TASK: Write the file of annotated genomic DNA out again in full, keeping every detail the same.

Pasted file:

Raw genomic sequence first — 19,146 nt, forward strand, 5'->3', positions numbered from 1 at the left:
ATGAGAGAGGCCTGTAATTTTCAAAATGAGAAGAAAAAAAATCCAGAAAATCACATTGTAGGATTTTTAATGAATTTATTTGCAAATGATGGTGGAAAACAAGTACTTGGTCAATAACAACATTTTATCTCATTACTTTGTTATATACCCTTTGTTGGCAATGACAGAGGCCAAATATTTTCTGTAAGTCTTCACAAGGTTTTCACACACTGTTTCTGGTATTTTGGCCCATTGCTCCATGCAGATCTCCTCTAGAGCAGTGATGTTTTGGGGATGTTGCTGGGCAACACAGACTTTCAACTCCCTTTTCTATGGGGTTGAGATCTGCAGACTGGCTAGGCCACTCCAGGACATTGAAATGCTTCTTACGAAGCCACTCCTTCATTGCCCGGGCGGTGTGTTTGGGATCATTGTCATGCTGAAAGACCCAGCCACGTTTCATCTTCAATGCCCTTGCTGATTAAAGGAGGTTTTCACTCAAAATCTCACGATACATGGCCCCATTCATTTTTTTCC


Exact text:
Raw genomic sequence first — 19,146 nt, forward strand, 5'->3', positions numbered from 1 at the left:
ATGAGAGAGGCCTGTAATTTTCAAAATGAGAAGAAAAAAAATCCAGAAAATCACATTGTAGGATTTTTAATGAATTTATTTGCAAATGATGGTGGAAAACAAGTACTTGGTCAATAACAACATTTTATCTCATTACTTTGTTATATACCCTTTGTTGGCAATGACAGAGGCCAAATATTTTCTGTAAGTCTTCACAAGGTTTTCACACACTGTTTCTGGTATTTTGGCCCATTGCTCCATGCAGATCTCCTCTAGAGCAGTGATGTTTTGGGGATGTTGCTGGGCAACACAGACTTTCAACTCCCTTTTCTATGGGGTTGAGATCTGCAGACTGGCTAGGCCACTCCAGGACATTGAAATGCTTCTTACGAAGCCACTCCTTCATTGCCCGGGCGGTGTGTTTGGGATCATTGTCATGCTGAAAGACCCAGCCACGTTTCATCTTCAATGCCCTTGCTGATTAAAGGAGGTTTTCACTCAAAATCTCACGATACATGGCCCCATTCATTTTTTTCC